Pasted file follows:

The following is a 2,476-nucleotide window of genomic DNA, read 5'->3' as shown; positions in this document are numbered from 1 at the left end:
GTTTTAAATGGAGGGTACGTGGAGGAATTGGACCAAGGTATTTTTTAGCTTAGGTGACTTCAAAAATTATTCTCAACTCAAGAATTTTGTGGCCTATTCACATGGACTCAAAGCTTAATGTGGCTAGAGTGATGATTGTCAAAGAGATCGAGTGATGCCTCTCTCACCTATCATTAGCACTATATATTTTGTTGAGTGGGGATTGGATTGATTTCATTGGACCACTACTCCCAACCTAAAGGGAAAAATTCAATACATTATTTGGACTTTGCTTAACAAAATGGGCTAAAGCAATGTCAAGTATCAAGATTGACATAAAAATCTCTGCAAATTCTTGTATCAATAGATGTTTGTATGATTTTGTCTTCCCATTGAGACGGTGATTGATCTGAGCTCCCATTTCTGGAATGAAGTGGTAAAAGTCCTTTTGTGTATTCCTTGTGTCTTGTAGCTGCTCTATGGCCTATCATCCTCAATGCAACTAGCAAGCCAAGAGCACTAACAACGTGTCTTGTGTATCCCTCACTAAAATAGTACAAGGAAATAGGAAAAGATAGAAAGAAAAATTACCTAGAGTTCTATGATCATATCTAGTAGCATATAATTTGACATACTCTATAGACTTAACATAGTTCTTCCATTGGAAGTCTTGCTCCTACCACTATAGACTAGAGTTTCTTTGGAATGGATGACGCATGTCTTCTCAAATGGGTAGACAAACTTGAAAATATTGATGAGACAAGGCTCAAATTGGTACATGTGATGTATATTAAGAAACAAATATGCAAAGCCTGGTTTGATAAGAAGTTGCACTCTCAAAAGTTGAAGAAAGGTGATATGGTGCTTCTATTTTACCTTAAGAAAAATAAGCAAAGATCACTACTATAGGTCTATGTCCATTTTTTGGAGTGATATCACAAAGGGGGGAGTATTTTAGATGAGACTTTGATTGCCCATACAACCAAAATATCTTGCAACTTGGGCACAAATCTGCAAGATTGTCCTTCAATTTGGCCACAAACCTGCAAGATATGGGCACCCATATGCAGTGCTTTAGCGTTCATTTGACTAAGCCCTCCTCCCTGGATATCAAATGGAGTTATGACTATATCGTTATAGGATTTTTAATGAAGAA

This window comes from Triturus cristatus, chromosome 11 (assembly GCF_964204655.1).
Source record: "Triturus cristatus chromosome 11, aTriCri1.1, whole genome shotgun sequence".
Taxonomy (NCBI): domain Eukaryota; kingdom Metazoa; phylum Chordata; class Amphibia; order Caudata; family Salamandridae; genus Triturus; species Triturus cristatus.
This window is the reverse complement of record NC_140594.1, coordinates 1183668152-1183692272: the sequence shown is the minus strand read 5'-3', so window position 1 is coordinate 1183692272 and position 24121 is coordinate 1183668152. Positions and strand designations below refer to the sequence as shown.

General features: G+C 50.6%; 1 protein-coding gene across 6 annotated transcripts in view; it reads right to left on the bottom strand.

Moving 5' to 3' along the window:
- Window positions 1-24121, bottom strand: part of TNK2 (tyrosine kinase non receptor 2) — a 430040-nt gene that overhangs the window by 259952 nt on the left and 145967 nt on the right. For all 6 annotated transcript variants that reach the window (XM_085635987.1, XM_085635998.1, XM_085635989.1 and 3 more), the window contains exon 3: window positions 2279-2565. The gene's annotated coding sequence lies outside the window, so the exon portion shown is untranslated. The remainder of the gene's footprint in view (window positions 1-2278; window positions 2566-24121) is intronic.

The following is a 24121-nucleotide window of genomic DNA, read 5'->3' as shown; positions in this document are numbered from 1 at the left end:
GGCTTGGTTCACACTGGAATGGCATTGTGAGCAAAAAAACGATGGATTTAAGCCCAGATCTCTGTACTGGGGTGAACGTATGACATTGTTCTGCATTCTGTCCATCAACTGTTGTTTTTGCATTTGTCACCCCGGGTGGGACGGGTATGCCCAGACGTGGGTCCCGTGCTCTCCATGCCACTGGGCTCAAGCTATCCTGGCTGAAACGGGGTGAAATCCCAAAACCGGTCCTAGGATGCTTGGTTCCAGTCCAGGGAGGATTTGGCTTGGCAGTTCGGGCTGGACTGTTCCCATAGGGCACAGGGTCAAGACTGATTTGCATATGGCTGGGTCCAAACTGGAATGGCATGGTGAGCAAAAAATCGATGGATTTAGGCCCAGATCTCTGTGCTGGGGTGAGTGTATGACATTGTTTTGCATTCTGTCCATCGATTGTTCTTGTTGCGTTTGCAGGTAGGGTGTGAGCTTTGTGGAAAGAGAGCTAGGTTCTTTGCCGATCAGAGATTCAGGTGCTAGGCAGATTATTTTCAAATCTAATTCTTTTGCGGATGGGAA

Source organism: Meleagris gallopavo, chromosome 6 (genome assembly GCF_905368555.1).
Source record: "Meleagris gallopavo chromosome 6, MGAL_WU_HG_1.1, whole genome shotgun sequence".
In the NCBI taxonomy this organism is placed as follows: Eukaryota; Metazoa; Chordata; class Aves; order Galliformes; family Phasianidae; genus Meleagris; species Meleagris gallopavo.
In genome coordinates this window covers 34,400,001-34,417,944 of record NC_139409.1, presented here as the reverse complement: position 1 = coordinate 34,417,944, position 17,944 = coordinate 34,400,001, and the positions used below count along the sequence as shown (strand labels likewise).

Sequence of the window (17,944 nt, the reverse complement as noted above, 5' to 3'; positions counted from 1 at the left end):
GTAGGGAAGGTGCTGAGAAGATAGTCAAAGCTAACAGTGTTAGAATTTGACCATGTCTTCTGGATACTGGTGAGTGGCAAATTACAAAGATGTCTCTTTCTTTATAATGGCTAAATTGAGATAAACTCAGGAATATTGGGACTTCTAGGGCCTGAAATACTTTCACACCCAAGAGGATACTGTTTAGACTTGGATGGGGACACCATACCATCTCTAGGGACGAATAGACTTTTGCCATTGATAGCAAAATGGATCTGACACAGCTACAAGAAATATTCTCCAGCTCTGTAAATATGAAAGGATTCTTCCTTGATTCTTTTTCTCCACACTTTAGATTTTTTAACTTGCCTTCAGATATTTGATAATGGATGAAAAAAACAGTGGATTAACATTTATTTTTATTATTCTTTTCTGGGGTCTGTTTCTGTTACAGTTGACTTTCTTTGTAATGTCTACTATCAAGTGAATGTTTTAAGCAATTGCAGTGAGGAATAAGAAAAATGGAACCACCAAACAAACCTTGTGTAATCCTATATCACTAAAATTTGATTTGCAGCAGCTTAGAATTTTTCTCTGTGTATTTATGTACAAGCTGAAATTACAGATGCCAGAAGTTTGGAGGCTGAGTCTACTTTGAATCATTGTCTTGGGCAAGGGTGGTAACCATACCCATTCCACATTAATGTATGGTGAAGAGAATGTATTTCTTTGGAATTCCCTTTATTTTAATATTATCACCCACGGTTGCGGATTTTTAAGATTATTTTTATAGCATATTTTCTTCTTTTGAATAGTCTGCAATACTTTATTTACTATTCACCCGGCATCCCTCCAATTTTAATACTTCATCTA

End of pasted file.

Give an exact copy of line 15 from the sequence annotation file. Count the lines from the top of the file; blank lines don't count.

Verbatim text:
In genome coordinates this window covers 34,400,001-34,417,944 of record NC_139409.1, presented here as the reverse complement: position 1 = coordinate 34,417,944, position 17,944 = coordinate 34,400,001, and the positions used below count along the sequence as shown (strand labels likewise).